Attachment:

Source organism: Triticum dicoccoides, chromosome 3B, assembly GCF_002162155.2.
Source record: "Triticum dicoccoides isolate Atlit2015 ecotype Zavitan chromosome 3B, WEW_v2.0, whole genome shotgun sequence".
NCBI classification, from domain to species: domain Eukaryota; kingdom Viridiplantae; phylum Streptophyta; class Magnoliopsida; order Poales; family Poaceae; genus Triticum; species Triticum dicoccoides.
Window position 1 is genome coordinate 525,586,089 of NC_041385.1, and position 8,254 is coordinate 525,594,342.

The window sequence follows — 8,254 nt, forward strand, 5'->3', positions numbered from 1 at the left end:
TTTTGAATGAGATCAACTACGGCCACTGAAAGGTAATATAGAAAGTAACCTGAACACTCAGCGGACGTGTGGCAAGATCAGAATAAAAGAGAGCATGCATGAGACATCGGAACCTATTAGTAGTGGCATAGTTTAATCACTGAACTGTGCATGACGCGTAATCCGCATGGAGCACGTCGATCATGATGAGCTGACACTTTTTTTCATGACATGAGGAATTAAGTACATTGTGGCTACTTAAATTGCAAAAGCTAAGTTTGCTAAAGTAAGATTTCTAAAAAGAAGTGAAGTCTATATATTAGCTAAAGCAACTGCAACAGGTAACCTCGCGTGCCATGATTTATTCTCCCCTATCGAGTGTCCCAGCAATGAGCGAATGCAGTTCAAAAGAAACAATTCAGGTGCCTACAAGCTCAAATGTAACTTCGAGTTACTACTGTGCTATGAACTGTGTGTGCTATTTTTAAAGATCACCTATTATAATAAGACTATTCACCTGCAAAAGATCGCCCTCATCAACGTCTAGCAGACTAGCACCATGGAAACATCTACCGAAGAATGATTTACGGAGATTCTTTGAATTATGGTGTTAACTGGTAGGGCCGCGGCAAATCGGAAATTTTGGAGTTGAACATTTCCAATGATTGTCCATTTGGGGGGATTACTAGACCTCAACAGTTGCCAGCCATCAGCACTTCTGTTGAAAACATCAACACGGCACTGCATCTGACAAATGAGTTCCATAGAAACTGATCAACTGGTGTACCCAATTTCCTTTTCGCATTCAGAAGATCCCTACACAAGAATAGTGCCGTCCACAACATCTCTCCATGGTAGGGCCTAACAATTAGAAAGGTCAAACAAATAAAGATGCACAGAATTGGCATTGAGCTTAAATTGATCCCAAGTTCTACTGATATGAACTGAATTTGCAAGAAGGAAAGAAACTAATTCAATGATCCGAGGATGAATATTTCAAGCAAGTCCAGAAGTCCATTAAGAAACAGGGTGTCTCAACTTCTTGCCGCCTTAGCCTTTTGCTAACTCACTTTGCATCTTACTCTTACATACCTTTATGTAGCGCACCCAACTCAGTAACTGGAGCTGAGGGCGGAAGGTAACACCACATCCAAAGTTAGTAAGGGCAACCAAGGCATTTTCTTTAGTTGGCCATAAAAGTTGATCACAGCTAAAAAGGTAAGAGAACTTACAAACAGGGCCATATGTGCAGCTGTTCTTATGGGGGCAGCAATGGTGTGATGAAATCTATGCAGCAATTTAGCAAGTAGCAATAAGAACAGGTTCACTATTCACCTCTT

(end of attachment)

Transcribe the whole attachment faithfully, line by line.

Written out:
Source organism: Triticum dicoccoides, chromosome 3B, assembly GCF_002162155.2.
Source record: "Triticum dicoccoides isolate Atlit2015 ecotype Zavitan chromosome 3B, WEW_v2.0, whole genome shotgun sequence".
NCBI classification, from domain to species: domain Eukaryota; kingdom Viridiplantae; phylum Streptophyta; class Magnoliopsida; order Poales; family Poaceae; genus Triticum; species Triticum dicoccoides.
Window position 1 is genome coordinate 525,586,089 of NC_041385.1, and position 8,254 is coordinate 525,594,342.

The window sequence follows — 8,254 nt, forward strand, 5'->3', positions numbered from 1 at the left end:
TTTTGAATGAGATCAACTACGGCCACTGAAAGGTAATATAGAAAGTAACCTGAACACTCAGCGGACGTGTGGCAAGATCAGAATAAAAGAGAGCATGCATGAGACATCGGAACCTATTAGTAGTGGCATAGTTTAATCACTGAACTGTGCATGACGCGTAATCCGCATGGAGCACGTCGATCATGATGAGCTGACACTTTTTTTCATGACATGAGGAATTAAGTACATTGTGGCTACTTAAATTGCAAAAGCTAAGTTTGCTAAAGTAAGATTTCTAAAAAGAAGTGAAGTCTATATATTAGCTAAAGCAACTGCAACAGGTAACCTCGCGTGCCATGATTTATTCTCCCCTATCGAGTGTCCCAGCAATGAGCGAATGCAGTTCAAAAGAAACAATTCAGGTGCCTACAAGCTCAAATGTAACTTCGAGTTACTACTGTGCTATGAACTGTGTGTGCTATTTTTAAAGATCACCTATTATAATAAGACTATTCACCTGCAAAAGATCGCCCTCATCAACGTCTAGCAGACTAGCACCATGGAAACATCTACCGAAGAATGATTTACGGAGATTCTTTGAATTATGGTGTTAACTGGTAGGGCCGCGGCAAATCGGAAATTTTGGAGTTGAACATTTCCAATGATTGTCCATTTGGGGGGATTACTAGACCTCAACAGTTGCCAGCCATCAGCACTTCTGTTGAAAACATCAACACGGCACTGCATCTGACAAATGAGTTCCATAGAAACTGATCAACTGGTGTACCCAATTTCCTTTTCGCATTCAGAAGATCCCTACACAAGAATAGTGCCGTCCACAACATCTCTCCATGGTAGGGCCTAACAATTAGAAAGGTCAAACAAATAAAGATGCACAGAATTGGCATTGAGCTTAAATTGATCCCAAGTTCTACTGATATGAACTGAATTTGCAAGAAGGAAAGAAACTAATTCAATGATCCGAGGATGAATATTTCAAGCAAGTCCAGAAGTCCATTAAGAAACAGGGTGTCTCAACTTCTTGCCGCCTTAGCCTTTTGCTAACTCACTTTGCATCTTACTCTTACATACCTTTATGTAGCGCACCCAACTCAGTAACTGGAGCTGAGGGCGGAAGGTAACACCACATCCAAAGTTAGTAAGGGCAACCAAGGCATTTTCTTTAGTTGGCCATAAAAGTTGATCACAGCTAAAAAGGTAAGAGAACTTACAAACAGGGCCATATGTGCAGCTGTTCTTATGGGGGCAGCAATGGTGTGATGAAATCTATGCAGCAATTTAGCAAGTAGCAATAAGAACAGGTTCACTATTCACCTCTT